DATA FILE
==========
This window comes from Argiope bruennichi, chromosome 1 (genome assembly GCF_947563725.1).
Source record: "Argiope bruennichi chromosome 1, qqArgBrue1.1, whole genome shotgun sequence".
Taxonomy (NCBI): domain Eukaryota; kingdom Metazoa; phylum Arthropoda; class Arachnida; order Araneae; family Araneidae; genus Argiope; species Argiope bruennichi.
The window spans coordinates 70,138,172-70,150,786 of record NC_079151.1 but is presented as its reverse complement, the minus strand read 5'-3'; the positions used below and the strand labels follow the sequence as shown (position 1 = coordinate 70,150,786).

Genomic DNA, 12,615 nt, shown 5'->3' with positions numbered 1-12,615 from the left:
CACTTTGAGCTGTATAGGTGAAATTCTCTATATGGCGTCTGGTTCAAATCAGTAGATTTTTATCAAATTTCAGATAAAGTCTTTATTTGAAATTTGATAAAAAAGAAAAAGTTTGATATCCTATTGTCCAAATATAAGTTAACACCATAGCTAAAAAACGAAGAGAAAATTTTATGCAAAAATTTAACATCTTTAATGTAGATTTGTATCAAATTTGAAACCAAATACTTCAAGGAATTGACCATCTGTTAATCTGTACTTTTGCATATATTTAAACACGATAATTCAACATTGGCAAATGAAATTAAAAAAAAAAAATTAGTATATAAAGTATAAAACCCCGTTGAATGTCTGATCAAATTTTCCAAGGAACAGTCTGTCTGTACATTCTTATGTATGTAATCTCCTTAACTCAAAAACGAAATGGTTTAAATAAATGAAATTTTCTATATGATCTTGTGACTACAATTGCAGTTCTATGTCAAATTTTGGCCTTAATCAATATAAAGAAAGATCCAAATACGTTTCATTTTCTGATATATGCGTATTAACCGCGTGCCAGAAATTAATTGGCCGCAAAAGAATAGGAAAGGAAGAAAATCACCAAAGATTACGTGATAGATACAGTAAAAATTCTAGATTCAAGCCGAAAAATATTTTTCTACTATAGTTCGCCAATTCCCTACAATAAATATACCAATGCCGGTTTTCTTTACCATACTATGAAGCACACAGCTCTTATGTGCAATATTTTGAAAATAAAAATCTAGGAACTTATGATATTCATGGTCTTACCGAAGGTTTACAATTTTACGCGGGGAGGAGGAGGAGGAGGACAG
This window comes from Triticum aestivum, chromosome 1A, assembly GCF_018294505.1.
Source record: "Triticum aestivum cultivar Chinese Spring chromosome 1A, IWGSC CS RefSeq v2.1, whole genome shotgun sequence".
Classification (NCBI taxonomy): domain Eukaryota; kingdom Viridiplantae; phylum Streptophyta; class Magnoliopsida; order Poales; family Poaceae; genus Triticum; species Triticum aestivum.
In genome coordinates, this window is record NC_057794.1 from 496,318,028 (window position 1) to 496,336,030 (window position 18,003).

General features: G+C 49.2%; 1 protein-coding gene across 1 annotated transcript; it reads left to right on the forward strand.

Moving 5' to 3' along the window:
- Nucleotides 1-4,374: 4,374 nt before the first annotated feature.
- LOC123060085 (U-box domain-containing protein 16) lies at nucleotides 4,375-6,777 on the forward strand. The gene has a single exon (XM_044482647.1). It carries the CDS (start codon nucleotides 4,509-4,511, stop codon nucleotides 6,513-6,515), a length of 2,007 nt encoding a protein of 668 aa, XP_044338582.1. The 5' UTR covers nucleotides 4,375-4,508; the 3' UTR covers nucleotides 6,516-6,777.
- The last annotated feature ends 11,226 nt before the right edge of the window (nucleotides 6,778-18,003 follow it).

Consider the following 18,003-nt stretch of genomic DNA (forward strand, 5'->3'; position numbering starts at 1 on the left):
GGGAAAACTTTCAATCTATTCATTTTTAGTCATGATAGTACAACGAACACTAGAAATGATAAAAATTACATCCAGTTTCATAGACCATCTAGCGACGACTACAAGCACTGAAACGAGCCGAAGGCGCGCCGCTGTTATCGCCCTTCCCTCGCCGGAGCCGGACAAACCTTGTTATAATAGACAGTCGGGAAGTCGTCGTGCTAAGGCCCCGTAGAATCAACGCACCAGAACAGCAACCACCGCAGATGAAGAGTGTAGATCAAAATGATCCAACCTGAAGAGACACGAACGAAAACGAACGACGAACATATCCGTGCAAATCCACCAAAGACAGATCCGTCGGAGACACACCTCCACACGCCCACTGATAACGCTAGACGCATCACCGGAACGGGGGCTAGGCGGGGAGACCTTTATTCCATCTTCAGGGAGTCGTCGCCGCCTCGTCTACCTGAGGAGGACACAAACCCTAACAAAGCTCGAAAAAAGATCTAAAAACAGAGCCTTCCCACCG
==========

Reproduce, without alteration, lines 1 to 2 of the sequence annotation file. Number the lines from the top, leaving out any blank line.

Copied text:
This window comes from Argiope bruennichi, chromosome 1 (genome assembly GCF_947563725.1).
Source record: "Argiope bruennichi chromosome 1, qqArgBrue1.1, whole genome shotgun sequence".